He said: "Because I feel it is essential in the office of the First and Deputy First Minister that there should be no question of impropriety I have asked officials to engage a senior counsel who will be asked to look at the programme, to ask me any questions he or she wishes to ask, and to give an opinion as to what I should have disclosed or whether I have breached an obligation."
Mr Robinson also stressed that he believed he would be exonerated by an investigation.
"I don't believe that I have done anything wrong. I have acted properly at all times. I have subjected myself to investigation. I am prepared publicly to allow the outcome of that investigation to be known," he said.
"I am prepared to act in accordance with the outcome of that investigation and I believe that the public, who are fair in these matters, will be prepared to have me judged by a thorough investigation and legal opinion being given to us, rather than the smear and innuendo of the press."
However he added that he would "not be slow" in taking a decision if the investigation found that he should have acted differently.
"When the result of it is known, I am going to have to act according to the conclusions that are reached," he said.
"If those conclusions indicate that I should have caused a registration, then clearly there are decisions for me to take and I will not be slow in taking them."
Mr Robinson was also asked why, when he discovered his wife's financial dealings, he did not then advise her to leave her political offices rather than waiting until she was the subject of a media investigation.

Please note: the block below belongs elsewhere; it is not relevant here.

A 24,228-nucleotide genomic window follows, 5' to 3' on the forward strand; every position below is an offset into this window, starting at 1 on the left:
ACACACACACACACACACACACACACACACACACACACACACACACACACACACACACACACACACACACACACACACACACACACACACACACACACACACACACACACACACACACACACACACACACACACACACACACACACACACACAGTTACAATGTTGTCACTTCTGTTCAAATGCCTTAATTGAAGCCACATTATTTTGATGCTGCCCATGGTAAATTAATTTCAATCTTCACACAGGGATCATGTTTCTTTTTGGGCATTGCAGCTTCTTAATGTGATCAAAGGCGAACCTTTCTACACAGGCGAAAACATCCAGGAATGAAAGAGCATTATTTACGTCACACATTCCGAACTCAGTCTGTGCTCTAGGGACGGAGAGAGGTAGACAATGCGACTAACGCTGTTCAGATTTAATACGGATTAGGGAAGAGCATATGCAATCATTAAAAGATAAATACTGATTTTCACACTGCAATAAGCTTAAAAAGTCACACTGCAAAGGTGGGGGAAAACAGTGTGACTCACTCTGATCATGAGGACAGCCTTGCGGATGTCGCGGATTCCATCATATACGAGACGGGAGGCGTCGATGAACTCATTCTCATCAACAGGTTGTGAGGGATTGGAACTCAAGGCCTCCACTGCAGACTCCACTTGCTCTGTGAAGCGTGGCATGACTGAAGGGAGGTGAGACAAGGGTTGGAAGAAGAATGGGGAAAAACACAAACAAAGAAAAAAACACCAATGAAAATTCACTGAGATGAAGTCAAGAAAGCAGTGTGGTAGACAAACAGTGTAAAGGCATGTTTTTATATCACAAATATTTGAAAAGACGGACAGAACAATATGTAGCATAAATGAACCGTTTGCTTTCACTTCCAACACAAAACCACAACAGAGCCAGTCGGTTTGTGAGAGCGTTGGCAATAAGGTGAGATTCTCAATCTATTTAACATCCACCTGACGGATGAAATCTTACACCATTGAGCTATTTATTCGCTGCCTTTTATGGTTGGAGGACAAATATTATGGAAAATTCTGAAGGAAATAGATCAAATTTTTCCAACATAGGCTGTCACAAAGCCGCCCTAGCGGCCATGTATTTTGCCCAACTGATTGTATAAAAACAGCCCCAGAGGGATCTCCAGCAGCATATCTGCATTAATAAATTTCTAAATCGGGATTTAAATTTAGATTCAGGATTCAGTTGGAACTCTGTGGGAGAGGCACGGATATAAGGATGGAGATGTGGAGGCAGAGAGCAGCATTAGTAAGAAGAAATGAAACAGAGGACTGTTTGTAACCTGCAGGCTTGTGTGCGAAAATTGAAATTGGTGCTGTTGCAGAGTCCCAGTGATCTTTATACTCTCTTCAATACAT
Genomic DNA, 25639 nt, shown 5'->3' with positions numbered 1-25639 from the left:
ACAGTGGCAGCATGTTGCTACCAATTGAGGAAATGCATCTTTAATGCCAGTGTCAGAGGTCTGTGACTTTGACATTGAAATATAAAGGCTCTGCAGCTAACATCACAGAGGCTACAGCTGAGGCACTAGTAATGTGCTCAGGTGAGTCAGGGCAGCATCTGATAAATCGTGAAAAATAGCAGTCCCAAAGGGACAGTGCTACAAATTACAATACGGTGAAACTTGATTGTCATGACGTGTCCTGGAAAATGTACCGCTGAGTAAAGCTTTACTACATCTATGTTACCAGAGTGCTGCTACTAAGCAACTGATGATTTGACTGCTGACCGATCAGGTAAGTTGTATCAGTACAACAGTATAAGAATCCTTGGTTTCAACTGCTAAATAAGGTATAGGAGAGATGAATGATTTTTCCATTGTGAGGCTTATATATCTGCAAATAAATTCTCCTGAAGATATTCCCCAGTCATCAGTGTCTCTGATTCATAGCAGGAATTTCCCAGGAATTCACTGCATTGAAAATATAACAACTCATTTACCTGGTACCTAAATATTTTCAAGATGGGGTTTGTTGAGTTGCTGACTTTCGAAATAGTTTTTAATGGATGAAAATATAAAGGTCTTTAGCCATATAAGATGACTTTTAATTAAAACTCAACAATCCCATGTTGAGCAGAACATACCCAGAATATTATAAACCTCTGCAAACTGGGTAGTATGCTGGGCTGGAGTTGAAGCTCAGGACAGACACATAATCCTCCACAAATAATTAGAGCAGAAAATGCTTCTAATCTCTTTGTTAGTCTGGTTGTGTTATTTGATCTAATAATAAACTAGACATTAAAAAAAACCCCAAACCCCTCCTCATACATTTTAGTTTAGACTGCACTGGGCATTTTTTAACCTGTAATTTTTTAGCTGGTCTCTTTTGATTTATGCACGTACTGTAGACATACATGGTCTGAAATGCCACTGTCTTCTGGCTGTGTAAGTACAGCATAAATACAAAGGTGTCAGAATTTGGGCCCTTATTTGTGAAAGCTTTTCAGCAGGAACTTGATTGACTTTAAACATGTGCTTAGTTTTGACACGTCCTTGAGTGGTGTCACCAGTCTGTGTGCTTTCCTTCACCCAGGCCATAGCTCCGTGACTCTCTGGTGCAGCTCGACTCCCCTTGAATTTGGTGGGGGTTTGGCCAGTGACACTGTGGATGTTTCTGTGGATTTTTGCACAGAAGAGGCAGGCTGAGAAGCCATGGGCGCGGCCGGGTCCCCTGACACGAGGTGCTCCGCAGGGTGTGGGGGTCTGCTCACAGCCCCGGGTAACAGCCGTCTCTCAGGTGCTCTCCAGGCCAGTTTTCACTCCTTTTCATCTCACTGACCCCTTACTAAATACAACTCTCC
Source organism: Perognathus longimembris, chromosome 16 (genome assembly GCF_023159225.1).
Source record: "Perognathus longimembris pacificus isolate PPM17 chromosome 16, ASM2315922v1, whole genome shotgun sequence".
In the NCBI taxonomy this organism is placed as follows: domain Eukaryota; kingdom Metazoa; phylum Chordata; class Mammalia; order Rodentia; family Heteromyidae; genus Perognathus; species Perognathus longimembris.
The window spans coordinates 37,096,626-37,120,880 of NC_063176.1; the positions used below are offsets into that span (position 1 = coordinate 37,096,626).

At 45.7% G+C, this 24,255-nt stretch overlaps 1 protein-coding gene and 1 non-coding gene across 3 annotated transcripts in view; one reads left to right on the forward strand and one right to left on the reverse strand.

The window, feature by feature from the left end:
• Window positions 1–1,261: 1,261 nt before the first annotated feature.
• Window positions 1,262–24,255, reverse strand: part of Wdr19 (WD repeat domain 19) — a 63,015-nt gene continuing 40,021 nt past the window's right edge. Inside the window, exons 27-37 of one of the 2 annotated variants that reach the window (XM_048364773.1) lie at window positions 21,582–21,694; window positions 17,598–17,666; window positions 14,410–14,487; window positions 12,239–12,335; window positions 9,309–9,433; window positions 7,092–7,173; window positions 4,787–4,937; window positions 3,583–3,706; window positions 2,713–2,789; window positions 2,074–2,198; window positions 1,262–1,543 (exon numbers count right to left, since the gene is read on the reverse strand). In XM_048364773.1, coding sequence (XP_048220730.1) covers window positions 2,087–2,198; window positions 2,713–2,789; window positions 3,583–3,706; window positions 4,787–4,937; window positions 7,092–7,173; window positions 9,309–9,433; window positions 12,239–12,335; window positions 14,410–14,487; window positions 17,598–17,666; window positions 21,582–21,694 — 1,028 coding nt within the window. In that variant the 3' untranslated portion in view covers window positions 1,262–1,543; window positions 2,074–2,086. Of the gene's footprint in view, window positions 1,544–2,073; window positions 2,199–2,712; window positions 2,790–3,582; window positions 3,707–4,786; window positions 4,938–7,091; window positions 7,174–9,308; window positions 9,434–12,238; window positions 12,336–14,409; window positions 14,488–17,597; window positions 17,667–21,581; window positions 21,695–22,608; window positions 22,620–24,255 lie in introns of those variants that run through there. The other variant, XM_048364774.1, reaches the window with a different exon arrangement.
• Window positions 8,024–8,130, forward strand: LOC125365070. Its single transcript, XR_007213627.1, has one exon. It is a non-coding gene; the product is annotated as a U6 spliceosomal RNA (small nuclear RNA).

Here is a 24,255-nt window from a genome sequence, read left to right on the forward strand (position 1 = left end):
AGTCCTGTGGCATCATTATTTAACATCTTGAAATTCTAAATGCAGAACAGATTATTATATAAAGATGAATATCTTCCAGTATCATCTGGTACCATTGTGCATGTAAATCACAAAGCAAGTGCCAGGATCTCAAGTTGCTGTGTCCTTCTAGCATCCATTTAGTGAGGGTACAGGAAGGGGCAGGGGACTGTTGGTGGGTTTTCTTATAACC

He said he found out in December 2008 that his wife was seeking to repay money and he then asked her what the details were.
"I was told that she had committed to assist a young man in setting up an enterprise. His father had died from cancer," Mr Robinson said.
Iris Robinson obtained £50,000 for Kirk McCambley with whom she was having a sexual relationship
"She felt that he needed an opportunity in life and she had gone to business friends and sought to get support."
He added that he was told that the cheques had been paid directly to the new business.
"I insisted that the method of repayment was done properly through a solicitor and directly to the individuals who had lent the money."
Deputy First Minister, Sinn Fein's Martin McGuinness, has said he is seeking an urgent meeting with Mr Robinson.
Mr McGuinness said he was "shocked" by what he watched on the Spotlight programme and wants to discuss specifically the financial issues raised and the implications it has for the Office of First and Deputy First Minister.
Meanwhile the leader of Ulster Unionist Party, Sir Reg Empey, has called on Mr Robinson to consider his position.
He said: "Studying transcripts throughout the day, we have compared and contrasted the comments of the Spotlight programme with previous statements made by both Peter and Iris Robinson.
"We have also had a preliminary examination of the rules governing disclosure and it seems clear to us that we are moving steadily towards a post-Robinson era."
"The prospect of a plethora of inquiries going on for months, distracting the First Minister and leaving Stormont in a powerless state cannot be contemplated. The Ulster Unionist Party therefore believes that Peter Robinson should give very serious consideration to his own position as First Minister."
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